4.83               In its August 2011 report, the Infrastructure and Communications Committee commented that health ‘is undoubtedly seen as the sector that will benefit most from the NBN’.[86]

4.84               The Infrastructure and Communications Committee noted various tele-health applications that already exist or that will become feasible via the NBN. These include:

n  Remote consultations, diagnostics and treatment.

n  Electronic storage and transmission of medical data.

n  In-home monitoring.

n  Rehabilitation and preventative health.

n  Aged care.

n  Mental health.[87]

4.85               The Infrastructure and Communications Committee also noted that other benefits would also follow from the rollout of the NBN, including:

n  Improved service in regional areas.

n  Attraction, retention and use of health professionals in regional and remote areas.

n  Continued development of e-health records.

n  Improved medical education.[88]

4.86               In addition, the Infrastructure and Communications Committee commented that the availability of ‘fast and ubiquitous broadband’ will change the delivery of health services in Australia by enabling more efficient delivery of services. This would result in savings of costs and time for both citizens and providers. It would also enable better access to services for those isolated by distance or incapacity, ‘resulting in improved health outcomes and enhanced quality of life.’[89]

4.87               The Infrastructure and Communications Committee observed that the ability to deliver health services more efficiently is extremely important for an ageing population, and for related increases in healthcare spending. It referred to estimates of possible savings, including a report by the United Nations Educational, Scientific and Cultural Organisation (UNESCO), indicating that savings of between 10 and 20 per cent were possible in a range of ways, from reduced hospital admissions to more productive use of the stretched medical workforce.[90]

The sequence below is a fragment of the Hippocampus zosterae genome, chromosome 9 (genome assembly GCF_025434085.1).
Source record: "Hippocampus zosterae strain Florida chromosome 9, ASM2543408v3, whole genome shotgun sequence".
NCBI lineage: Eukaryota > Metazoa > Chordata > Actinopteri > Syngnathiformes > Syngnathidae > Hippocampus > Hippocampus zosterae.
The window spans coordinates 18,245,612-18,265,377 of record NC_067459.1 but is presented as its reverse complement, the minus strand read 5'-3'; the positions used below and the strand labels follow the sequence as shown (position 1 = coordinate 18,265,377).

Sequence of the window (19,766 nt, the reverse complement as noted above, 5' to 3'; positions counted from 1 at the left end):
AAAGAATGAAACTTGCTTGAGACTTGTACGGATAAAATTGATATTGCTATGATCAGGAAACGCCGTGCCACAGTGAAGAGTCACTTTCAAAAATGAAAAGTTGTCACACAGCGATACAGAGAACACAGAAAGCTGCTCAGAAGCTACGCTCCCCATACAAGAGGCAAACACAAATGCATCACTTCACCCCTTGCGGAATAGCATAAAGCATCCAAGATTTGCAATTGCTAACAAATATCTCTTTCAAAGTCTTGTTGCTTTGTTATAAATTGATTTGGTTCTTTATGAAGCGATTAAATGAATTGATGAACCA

4.88          Capgemini Australia Ltd, a Melbourne consulting, technology and outsourcing company, noted that use of e-technologies could lower health costs and could be achieved through:

n  appropriate patient monitoring in the home to reduce service delivery costs and overcrowding;

n  use of the Personally Controlled Electronic Health Record;

n  implementation of joint ventures for driving back office efficiencies, and

n  changes to the performance model of funding for hospitals and clinicians.[91]

4.89               Capgemini suggested that, through the use of high speed symmetrical broadband, patients with diabetes, kidney disease, heart disease and asthma could be monitored in their homes in consultation with their practitioners.[92]

4.90               This would require the development of specific applications to enable:

n  patient and practitioner to connect;

n  secure transportation of results and supporting images;

n  provision of referrals, and

n  connections to local practitioners for support.[93]

4.91               Capgemini made reference to concerns of medical practitioners in remote South Australia that the full benefits of e-health will not be available because of a reliance on satellite services. The NBN Co stated that it was seeking to provide a good high speed satellite service, one that is capable of high definition videoconferencing. The NBN Co added that, through its satellite service, the special e-health needs of regional and remote communities were being addressed.[94]

Workforce Issues in ICT Education